Perhaps you’ve got a spare Raspberry Pi lying around, or you are so well-known in your family for having a Raspberry Pi obsession that you can confidently expect to receive a fair few Pi-related goodies as Christmas presents this year.
The bottom line is, if your festive celebrations tend to be more Raspberry Pi than mince pie, it could be beneficial for you to familiarize yourself with the following ideas for Pi-based projects.
Interactive Christmas LED lights
One of the first things you likely always do to start making your home look Christmassy is… well, put up a display of Christmas lights. You might not have realized, however, that you could set them up in such a way that they are easy to customize simply via a web browser.
Just look at this Raspberry Pi project highlighted by Tom’s Hardware. The lights consist of multiple WS2811 LED strings that allow the LEDs to be changed on the fly through a custom interface itself run by a Raspberry Pi 3B+.
Christmas tree light show
Putting up the Christmas tree is obviously a key part of preparations for the festive season. MUO points out one related project that could be of interest: “This Raspberry Pi Christmas Sequencer project uses a Pi to drive Christmas tree lights.”
What if you like the idea of having Pi-powered Christmas tree lights but lack the coding skills to put together a light show? You could consider visiting online store The Pi Hut to buy a Christmas tree already fitted with lights and compatible with various Raspberry Pi models.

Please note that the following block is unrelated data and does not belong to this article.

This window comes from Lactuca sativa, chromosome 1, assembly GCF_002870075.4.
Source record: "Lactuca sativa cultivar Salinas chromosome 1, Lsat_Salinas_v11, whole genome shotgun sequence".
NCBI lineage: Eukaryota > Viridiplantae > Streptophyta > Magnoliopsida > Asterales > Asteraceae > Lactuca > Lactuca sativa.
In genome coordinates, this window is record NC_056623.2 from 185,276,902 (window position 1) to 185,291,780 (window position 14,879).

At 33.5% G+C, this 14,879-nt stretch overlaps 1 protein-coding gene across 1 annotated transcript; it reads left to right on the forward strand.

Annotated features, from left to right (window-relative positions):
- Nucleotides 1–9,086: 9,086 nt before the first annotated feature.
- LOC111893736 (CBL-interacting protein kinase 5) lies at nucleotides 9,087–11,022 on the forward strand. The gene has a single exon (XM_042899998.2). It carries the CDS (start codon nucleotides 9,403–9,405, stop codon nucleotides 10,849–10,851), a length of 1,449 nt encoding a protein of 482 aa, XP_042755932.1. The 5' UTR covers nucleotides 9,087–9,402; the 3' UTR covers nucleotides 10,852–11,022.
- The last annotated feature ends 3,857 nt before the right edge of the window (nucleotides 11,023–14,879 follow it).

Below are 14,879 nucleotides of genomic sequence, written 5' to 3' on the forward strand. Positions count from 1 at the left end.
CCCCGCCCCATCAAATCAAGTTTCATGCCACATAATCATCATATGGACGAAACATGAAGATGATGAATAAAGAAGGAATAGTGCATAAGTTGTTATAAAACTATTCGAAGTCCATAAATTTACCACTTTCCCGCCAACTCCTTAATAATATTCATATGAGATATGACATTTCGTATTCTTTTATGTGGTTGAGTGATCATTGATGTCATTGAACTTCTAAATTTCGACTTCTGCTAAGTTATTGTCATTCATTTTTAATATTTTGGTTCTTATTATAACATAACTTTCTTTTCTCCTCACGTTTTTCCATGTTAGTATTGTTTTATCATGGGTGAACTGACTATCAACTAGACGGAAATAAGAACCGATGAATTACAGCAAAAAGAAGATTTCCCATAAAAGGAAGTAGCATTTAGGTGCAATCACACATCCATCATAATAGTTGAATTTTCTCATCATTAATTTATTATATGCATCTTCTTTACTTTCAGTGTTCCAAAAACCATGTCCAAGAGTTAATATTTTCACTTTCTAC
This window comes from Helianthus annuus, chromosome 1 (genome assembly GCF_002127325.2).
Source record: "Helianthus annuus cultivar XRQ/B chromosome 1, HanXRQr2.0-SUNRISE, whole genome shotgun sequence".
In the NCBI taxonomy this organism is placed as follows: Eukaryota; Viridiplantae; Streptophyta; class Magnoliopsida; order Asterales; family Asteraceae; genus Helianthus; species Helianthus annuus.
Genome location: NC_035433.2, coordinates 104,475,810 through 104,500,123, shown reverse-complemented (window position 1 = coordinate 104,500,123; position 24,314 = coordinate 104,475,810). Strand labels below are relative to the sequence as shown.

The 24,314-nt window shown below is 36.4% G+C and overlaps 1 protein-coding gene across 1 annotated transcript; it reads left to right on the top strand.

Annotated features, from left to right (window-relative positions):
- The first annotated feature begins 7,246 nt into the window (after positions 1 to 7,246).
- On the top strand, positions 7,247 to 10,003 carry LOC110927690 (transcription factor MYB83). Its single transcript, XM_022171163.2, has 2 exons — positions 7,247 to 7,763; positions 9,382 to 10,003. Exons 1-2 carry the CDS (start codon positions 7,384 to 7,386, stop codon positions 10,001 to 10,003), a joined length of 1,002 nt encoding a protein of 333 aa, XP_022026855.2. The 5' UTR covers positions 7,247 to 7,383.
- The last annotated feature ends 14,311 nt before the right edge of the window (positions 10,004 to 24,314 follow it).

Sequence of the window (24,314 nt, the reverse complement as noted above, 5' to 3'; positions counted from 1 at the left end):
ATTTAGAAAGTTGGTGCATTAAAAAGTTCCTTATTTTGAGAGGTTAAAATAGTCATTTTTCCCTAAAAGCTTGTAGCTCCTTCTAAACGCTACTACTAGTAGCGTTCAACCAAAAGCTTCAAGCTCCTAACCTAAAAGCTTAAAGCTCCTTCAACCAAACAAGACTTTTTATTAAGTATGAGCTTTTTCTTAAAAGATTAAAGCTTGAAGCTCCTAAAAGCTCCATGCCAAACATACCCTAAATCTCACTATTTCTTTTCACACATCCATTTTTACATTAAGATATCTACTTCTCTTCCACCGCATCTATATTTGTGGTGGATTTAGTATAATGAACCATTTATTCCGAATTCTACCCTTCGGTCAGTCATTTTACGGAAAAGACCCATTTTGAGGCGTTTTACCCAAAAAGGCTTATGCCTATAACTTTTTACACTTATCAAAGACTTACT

3D printed Christmas house
No, not quite a full-size house — this is more doll’s house territory. However, once you have used a 3D printer to create not only a house but also a snowman model to be placed near it, you can use lights to illuminate both.
The lights, in turn, can be connected to a Raspberry Pi concealed inside the house model. Using code written in the Python programming language, you can control these lights via the Pi.
Raspberry Pi fireplace
You might be keen on having the aesthetic effect of a fireplace in your home but know that the property lacks a chimney. In this instance, you could fashion a DIY electric fireplace from a Raspberry Pi and some NeoPixel LED strips.
The Pi can be set up with the LED strips before the entire array is housed in a wooden frame. You could even have the sound of burning logs playing on a loop. The only obvious thing missing from the fireplace after that would be the ability to make your home warmer…
Christmas music player
There might be particular Christmas songs you always love to hear — in which case, you could have them playing from a Pi-powered creation left in, say, your living room or bedroom.
This music-playing device can be fitted with a motion sensor that, when you enter the room, is triggered and sends a message for your favorite seasonal songs to be played.